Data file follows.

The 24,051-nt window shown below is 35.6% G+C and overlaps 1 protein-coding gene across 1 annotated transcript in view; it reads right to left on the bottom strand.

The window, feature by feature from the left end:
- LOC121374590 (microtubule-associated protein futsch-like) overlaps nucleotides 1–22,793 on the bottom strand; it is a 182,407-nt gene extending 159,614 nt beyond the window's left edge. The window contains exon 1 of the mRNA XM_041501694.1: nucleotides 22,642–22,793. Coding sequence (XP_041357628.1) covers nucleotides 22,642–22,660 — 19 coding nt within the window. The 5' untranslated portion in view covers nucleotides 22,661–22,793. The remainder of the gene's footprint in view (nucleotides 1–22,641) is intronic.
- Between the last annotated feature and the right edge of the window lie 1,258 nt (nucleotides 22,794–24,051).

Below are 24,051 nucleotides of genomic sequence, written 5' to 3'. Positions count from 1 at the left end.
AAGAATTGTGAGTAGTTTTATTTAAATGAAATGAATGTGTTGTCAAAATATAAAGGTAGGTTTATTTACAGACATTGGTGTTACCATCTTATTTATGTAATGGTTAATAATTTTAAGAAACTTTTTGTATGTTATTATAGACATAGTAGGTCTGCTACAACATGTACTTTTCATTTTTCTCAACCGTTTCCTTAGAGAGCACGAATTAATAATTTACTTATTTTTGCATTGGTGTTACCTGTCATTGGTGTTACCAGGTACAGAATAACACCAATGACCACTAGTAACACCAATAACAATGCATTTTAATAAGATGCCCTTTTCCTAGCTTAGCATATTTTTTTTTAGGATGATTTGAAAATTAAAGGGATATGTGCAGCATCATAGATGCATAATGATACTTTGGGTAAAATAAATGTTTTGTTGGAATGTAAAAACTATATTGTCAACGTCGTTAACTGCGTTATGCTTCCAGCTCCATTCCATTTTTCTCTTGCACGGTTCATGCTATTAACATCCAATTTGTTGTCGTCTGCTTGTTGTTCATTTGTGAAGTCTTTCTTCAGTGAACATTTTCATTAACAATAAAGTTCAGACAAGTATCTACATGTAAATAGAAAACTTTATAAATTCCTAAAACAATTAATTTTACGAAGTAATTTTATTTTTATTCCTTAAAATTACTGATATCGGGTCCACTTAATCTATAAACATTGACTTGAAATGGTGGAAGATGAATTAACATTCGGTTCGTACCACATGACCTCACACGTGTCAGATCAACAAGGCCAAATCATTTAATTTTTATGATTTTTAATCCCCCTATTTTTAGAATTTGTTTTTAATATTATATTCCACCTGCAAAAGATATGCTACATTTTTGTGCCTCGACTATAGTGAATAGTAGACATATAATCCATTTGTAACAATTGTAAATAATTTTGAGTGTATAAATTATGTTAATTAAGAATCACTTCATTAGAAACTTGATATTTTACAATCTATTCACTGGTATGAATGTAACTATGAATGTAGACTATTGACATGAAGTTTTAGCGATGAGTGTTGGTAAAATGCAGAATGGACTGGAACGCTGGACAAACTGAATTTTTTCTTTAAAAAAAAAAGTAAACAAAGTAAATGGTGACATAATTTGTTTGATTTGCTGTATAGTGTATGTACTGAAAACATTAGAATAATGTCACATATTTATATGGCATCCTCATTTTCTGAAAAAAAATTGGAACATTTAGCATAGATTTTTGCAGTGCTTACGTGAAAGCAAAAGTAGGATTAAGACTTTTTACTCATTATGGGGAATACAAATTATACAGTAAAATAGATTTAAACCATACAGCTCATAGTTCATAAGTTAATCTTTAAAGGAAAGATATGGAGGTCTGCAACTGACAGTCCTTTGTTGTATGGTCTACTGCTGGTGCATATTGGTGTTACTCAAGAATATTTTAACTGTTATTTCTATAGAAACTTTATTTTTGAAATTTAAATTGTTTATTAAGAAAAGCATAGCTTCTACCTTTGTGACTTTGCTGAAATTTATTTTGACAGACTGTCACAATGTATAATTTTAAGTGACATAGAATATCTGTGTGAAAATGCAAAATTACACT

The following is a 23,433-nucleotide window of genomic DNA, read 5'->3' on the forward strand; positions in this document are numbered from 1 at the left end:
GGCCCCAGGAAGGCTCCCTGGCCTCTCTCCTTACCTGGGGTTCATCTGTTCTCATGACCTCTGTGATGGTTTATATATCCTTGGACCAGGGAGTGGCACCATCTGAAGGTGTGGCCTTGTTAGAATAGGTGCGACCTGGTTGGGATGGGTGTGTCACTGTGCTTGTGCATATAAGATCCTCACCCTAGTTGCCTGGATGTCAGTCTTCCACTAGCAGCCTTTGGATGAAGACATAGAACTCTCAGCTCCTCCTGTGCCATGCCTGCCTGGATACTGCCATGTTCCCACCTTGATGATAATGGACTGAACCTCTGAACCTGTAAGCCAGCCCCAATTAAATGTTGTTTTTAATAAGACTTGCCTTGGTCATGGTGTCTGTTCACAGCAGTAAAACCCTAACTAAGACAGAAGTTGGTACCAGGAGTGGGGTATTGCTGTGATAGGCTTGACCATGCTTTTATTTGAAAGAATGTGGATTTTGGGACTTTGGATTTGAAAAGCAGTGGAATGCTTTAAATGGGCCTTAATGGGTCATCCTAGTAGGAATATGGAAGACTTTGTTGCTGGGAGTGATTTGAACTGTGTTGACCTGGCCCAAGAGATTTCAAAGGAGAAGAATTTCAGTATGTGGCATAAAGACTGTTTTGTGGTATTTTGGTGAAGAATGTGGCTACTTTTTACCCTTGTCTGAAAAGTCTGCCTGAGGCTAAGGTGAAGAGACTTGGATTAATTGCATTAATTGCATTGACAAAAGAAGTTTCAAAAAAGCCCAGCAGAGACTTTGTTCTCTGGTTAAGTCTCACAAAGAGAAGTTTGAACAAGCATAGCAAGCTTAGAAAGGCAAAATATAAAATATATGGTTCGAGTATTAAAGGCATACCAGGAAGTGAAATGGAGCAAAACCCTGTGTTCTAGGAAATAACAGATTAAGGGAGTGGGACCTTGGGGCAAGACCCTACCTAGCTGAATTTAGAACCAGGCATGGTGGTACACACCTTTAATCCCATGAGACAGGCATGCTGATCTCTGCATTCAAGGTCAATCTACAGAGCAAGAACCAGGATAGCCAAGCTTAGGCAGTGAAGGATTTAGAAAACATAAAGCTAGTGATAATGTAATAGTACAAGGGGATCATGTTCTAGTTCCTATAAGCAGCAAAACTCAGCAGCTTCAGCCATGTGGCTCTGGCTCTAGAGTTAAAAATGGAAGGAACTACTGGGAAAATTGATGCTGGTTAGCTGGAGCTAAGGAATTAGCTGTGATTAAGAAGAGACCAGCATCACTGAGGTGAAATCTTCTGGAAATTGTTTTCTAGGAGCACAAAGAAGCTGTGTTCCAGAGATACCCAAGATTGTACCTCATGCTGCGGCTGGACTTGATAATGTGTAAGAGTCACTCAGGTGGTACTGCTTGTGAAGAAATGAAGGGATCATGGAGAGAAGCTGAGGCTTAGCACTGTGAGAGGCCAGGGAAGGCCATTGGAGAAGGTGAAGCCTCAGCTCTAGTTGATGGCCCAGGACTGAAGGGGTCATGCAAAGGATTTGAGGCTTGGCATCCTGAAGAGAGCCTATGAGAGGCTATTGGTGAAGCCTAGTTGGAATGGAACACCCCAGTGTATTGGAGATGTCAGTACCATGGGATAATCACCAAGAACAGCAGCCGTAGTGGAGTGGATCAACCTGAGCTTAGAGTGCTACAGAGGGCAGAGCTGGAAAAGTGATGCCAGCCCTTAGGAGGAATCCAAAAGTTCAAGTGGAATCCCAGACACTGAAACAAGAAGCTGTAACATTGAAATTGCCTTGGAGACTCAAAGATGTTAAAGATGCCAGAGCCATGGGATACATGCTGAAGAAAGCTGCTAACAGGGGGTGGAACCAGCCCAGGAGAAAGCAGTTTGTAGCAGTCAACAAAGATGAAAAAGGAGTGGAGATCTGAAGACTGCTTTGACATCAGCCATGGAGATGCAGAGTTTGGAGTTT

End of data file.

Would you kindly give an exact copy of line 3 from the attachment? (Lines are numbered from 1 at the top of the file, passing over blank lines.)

- LOC121374590 (microtubule-associated protein futsch-like) overlaps nucleotides 1–22,793 on the bottom strand; it is a 182,407-nt gene extending 159,614 nt beyond the window's left edge. The window contains exon 1 of the mRNA XM_041501694.1: nucleotides 22,642–22,793. Coding sequence (XP_041357628.1) covers nucleotides 22,642–22,660 — 19 coding nt within the window. The 5' untranslated portion in view covers nucleotides 22,661–22,793. The remainder of the gene's footprint in view (nucleotides 1–22,641) is intronic.